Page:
English Windows 7 with Latvian format set up, then I will have Latvian
LibreOffice installer, which installs English and Latvian LibreOffice
UI. Unfortunately the same is not true for Scottish Gaelic. When I set
up Scottish Gaelic format, the installer remains in English. I don't
know why this happens. Maybe it is a bug in Windows itself. Or
Scottish Gaelic is not as developed locale as Latvian or others. I can
force Scottish Gaelic UI of the installer, msiexec /i
LibreOffice_4.0.1.2_Win_x86.msi TRANSFORMS=:1084. But even in this
case I won't have Scottish Gaelic UI automatically selected for
installation. I have to use the msiexec /i
LibreOffice_4.0.1.2_Win_x86.msi TRANSFORMS=:1084 UI_LANGS=en_GB,gd
command, to install with English (Great-Britain) and Scottish Gaelic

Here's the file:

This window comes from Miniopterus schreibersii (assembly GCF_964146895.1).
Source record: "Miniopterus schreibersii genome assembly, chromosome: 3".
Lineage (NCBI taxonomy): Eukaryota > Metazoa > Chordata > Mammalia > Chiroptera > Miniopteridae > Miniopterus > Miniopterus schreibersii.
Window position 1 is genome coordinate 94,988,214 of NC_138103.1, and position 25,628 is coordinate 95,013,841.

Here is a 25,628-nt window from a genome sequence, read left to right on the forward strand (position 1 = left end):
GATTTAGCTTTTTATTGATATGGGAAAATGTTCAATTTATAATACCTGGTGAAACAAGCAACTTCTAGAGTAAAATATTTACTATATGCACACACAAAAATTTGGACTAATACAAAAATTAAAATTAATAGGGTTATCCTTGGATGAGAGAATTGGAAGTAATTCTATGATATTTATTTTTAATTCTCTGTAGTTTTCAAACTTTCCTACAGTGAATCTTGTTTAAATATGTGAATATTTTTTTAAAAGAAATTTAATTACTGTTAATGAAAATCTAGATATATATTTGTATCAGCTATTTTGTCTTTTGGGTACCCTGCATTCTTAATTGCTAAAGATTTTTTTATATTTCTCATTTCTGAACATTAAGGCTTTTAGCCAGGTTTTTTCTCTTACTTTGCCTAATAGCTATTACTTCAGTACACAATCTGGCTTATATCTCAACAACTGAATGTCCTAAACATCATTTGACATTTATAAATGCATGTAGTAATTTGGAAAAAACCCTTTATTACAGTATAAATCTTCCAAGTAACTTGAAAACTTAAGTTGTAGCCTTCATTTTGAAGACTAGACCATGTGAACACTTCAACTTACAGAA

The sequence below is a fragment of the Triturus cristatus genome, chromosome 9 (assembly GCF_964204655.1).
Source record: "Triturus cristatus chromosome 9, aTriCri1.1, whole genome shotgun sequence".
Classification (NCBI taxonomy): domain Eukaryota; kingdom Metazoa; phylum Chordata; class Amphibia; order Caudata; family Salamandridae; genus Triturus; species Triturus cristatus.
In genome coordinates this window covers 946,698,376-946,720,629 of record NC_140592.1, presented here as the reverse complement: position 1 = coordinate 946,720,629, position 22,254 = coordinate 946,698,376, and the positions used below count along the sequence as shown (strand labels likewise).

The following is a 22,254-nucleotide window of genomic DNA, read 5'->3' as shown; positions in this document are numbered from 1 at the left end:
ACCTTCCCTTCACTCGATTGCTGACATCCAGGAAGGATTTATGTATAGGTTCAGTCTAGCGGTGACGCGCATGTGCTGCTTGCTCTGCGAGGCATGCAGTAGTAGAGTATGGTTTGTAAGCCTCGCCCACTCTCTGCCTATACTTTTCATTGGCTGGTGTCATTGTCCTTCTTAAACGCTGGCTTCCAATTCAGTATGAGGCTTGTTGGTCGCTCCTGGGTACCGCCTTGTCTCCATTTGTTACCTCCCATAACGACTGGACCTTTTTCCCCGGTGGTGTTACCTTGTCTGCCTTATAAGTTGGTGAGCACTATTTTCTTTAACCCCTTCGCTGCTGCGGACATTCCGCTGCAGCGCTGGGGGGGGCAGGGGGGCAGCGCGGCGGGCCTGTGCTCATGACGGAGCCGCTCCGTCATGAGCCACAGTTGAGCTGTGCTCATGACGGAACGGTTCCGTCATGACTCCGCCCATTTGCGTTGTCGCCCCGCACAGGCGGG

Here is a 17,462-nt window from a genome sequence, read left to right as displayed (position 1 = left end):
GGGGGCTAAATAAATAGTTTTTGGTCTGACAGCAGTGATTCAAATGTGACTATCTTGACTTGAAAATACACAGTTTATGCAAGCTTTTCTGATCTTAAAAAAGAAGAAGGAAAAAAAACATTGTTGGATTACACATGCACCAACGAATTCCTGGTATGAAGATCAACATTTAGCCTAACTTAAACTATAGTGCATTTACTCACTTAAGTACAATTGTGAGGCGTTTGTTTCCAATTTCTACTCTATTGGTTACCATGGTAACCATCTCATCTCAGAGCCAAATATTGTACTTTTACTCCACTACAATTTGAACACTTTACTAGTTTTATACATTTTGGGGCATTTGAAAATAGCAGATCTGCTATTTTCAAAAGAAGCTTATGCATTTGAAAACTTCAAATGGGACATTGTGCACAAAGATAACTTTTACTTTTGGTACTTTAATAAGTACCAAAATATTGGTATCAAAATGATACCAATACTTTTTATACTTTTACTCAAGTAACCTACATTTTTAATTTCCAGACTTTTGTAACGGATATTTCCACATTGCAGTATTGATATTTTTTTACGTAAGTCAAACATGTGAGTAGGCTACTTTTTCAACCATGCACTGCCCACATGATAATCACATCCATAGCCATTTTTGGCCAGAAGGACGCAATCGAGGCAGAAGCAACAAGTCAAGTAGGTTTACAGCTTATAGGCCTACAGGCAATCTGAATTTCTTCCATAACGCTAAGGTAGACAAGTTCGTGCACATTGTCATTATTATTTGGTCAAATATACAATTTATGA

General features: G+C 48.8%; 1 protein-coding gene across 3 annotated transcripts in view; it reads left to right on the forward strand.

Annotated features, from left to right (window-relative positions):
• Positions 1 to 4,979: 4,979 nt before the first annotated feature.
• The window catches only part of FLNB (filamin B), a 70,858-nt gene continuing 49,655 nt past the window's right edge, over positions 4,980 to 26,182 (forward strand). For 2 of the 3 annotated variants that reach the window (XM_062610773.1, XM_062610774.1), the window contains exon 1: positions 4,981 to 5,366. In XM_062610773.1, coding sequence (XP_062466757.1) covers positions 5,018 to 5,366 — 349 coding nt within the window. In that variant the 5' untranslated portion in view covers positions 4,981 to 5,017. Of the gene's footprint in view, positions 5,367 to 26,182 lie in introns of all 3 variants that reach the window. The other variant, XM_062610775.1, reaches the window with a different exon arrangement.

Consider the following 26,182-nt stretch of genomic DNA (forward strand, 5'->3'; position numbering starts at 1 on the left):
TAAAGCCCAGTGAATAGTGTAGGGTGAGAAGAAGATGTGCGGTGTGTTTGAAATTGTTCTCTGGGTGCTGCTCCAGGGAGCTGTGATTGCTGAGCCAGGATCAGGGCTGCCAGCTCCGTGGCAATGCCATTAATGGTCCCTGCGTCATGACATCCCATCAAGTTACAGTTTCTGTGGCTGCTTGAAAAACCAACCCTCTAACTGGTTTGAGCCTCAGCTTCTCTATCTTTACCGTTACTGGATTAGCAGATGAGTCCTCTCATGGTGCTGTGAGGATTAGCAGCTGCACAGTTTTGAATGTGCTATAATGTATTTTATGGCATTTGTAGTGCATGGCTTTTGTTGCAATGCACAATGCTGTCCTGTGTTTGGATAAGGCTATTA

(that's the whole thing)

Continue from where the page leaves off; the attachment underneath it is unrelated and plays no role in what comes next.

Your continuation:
UI, of msiexec /i LibreOffice_4.0.1.2_Win_x86.msi TRANSFORMS=:1084
UI_LANGS=gd for Scottish Gaelic only.

It is not possible to include a language selector UI in the MSI
database. The language of the MSI database is determined by Windows
before the first dialog comes up. We could use a setup.exe maybe. But
then we would not have a single file MSI installer any more.

Best regards,
Andras

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Joan Montané Joan Montané
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Re: [libreoffice-l10n] Localisation gone wild

2013/3/11 Andras Timar <[hidden email]>

>
> It is not possible to include a language selector UI in the MSI
> database. The language of the MSI database is determined by Windows
> before the first dialog comes up. We could use a setup.exe maybe. But
> then we would not have a single file MSI installer any more.
>
>
Hi,

first, I'm not a developer, so maybe I will writte something wrong.

I like the idea of include a language selector UI.

May be a single setup.exe can be done, with the current msi embeded in it.
So, such setup only shows the UI selector, extract current msi and calls it
accordint language UI selected. End, :)

My 5 ct.

Joan Montané